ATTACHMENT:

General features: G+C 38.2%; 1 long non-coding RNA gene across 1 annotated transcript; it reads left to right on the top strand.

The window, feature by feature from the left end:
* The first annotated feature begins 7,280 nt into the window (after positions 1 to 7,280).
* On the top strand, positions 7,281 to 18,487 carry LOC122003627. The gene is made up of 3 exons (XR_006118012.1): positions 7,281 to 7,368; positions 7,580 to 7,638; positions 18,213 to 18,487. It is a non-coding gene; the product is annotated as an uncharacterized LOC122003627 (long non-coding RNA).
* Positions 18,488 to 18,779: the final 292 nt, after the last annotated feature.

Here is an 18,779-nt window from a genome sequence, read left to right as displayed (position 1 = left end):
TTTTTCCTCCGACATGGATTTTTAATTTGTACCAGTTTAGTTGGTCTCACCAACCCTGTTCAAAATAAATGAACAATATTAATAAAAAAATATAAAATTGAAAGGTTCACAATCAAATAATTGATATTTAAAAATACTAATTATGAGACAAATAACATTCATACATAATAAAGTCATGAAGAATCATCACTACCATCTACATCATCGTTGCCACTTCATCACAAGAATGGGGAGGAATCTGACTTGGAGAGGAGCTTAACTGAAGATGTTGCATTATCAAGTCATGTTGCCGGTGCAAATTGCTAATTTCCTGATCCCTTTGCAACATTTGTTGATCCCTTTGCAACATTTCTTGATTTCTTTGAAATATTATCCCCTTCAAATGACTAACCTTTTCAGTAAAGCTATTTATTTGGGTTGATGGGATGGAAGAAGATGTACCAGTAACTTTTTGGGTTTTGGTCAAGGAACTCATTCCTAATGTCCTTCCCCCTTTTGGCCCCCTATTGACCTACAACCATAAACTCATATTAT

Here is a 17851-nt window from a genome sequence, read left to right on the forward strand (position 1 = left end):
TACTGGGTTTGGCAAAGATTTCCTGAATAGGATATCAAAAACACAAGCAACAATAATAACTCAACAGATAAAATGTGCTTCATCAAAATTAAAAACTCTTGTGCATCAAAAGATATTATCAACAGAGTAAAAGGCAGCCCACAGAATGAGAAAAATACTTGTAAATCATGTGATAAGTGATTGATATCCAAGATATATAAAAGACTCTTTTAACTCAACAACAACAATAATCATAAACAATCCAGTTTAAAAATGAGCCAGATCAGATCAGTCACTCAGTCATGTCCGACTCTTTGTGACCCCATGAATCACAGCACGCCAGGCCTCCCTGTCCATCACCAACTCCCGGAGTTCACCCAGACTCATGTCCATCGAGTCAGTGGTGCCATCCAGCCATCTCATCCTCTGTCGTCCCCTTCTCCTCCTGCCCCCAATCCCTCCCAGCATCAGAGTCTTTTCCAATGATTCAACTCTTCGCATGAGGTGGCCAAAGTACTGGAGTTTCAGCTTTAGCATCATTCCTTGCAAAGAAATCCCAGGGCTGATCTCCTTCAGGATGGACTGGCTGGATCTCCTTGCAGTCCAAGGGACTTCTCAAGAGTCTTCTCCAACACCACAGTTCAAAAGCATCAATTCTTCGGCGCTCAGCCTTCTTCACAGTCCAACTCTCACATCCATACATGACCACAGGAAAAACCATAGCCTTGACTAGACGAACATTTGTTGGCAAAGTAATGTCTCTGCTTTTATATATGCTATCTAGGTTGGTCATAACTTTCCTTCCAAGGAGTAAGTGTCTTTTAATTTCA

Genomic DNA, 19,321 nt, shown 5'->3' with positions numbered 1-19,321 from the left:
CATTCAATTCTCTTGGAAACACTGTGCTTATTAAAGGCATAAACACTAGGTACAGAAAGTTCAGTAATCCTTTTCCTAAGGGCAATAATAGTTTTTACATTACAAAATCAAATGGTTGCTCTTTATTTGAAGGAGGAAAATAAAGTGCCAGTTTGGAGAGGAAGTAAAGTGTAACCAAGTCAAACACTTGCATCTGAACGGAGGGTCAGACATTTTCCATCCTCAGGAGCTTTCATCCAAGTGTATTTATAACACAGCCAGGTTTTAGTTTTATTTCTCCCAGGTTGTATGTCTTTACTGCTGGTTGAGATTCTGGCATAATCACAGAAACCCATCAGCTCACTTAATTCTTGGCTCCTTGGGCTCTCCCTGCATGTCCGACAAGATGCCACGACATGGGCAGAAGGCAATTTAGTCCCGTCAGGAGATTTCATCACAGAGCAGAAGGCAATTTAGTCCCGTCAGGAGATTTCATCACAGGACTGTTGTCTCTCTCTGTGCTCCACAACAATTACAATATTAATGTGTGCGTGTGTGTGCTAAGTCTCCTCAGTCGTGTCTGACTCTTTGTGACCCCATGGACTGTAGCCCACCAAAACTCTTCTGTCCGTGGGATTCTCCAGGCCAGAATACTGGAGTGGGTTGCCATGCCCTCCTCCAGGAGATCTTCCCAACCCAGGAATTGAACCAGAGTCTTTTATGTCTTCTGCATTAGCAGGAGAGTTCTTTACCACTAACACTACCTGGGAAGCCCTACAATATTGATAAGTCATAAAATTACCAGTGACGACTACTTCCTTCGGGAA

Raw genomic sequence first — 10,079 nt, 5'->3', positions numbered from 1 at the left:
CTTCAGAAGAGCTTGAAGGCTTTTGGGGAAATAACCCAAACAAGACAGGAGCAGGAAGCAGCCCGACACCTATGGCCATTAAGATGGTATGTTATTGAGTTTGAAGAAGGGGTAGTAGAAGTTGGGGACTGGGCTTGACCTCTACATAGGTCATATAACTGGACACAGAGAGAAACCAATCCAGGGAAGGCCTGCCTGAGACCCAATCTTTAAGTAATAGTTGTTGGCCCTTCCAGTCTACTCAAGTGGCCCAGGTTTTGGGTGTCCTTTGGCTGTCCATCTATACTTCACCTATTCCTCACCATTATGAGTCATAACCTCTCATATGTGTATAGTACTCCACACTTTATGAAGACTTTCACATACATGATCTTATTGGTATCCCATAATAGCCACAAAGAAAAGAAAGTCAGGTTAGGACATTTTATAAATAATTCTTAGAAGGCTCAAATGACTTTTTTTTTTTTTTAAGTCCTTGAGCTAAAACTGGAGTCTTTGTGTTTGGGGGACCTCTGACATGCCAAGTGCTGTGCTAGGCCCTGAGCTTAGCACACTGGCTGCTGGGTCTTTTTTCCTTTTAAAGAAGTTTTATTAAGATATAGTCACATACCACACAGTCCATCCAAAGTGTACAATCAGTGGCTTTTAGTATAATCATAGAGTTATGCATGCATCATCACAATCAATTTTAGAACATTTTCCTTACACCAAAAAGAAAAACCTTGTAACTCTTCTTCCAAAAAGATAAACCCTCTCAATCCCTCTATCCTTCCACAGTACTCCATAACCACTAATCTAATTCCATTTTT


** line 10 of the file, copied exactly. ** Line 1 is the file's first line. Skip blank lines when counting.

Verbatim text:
Genomic DNA, 19,321 nt, shown 5'->3' with positions numbered 1-19,321 from the left: